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Remembering Helpers and Hinderers Depends on Behavioral Intentions of the Agent and Psychopathic Characteristics of the Observer:

Remembering Helpers and Hinderers Depends on Behavioral Intentions of the Agent and Psychopathic... Individual differences in proneness towards granting benefits (i.e., helping) or imposing costs (i.e., hindering) may have led to processes that detect and remember people who are prone to help or hinder. We examined two factors that might influence such memory: the intentionality of the acts and individual differences in psychopathy characteristics. Participants viewed several videos of computer-animated agents that helped or hindered another agent, either intentionally or unintentionally. Afterward, participants had better memory for agents that acted intentionally. Additionally, participants with more psychopathic tendencies had enhanced memory for helpers, suggesting that certain individual characteristics might result in heightened memory for people who are prone to granting benefits. http://www.deepdyve.com/assets/images/DeepDyve-Logo-lg.png Evolutionary Psychology SAGE

Remembering Helpers and Hinderers Depends on Behavioral Intentions of the Agent and Psychopathic Characteristics of the Observer:

Remembering Helpers and Hinderers Depends on Behavioral Intentions of the Agent and Psychopathic Characteristics of the Observer:

Evolutionary Psychology , Volume 8 (2): 1 – Apr 1, 2010

Abstract

Individual differences in proneness towards granting benefits (i.e., helping) or imposing costs (i.e., hindering) may have led to processes that detect and remember people who are prone to help or hinder. We examined two factors that might influence such memory: the intentionality of the acts and individual differences in psychopathy characteristics. Participants viewed several videos of computer-animated agents that helped or hindered another agent, either intentionally or unintentionally. Afterward, participants had better memory for agents that acted intentionally. Additionally, participants with more psychopathic tendencies had enhanced memory for helpers, suggesting that certain individual characteristics might result in heightened memory for people who are prone to granting benefits.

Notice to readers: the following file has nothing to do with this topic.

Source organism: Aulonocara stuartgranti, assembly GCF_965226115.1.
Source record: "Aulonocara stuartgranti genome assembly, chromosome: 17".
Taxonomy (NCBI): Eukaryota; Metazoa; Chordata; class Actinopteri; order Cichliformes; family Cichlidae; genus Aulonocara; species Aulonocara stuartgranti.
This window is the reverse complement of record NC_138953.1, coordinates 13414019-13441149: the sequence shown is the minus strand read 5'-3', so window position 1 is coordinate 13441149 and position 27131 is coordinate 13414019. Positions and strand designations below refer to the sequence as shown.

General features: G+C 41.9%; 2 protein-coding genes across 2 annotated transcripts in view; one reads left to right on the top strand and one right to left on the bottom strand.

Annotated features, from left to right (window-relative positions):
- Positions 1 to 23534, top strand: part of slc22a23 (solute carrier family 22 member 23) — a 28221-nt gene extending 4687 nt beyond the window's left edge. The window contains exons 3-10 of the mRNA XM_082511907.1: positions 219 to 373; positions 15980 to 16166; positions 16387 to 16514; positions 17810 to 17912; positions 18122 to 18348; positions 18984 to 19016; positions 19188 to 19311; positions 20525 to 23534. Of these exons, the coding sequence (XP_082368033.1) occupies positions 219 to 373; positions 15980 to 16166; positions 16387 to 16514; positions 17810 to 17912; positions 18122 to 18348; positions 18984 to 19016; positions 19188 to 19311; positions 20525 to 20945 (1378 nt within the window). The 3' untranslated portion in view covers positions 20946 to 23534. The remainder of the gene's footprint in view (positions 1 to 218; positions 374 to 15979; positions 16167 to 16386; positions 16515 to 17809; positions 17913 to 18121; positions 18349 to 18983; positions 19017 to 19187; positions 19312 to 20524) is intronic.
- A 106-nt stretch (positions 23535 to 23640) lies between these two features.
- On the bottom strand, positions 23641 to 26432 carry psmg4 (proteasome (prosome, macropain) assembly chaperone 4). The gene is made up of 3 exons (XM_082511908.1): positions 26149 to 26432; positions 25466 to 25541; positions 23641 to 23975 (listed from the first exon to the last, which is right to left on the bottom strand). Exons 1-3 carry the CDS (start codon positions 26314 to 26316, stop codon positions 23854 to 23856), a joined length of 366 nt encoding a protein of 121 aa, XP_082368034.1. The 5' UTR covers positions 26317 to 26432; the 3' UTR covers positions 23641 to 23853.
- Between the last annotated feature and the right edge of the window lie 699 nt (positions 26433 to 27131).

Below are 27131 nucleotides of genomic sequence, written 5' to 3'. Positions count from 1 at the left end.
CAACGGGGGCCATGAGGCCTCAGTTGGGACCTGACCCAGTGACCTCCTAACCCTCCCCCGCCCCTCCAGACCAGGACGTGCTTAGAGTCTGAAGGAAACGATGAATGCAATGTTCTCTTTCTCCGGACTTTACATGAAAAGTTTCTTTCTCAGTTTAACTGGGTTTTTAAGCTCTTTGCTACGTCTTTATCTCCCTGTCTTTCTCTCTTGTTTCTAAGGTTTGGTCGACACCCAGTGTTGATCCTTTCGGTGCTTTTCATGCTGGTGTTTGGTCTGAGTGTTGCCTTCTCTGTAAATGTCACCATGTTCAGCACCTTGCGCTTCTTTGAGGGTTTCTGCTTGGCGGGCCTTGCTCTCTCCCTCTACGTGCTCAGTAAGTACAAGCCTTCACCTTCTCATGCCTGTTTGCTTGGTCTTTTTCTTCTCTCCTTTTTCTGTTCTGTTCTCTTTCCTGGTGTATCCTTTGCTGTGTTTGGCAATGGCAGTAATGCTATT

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Publisher
SAGE
Copyright
Copyright © 2022 by SAGE Publications Inc., unless otherwise noted. Manuscript content on this site is licensed under Creative Commons Licenses
ISSN
1474-7049
eISSN
1474-7049
DOI
10.1177/147470491000800213
Publisher site
See Article on Publisher Site

Abstract

Individual differences in proneness towards granting benefits (i.e., helping) or imposing costs (i.e., hindering) may have led to processes that detect and remember people who are prone to help or hinder. We examined two factors that might influence such memory: the intentionality of the acts and individual differences in psychopathy characteristics. Participants viewed several videos of computer-animated agents that helped or hindered another agent, either intentionally or unintentionally. Afterward, participants had better memory for agents that acted intentionally. Additionally, participants with more psychopathic tendencies had enhanced memory for helpers, suggesting that certain individual characteristics might result in heightened memory for people who are prone to granting benefits.

Journal

Evolutionary PsychologySAGE

Published: Apr 1, 2010

Keywords: helper recognition; hinderer recognition; behavioral intent; psychopathy

References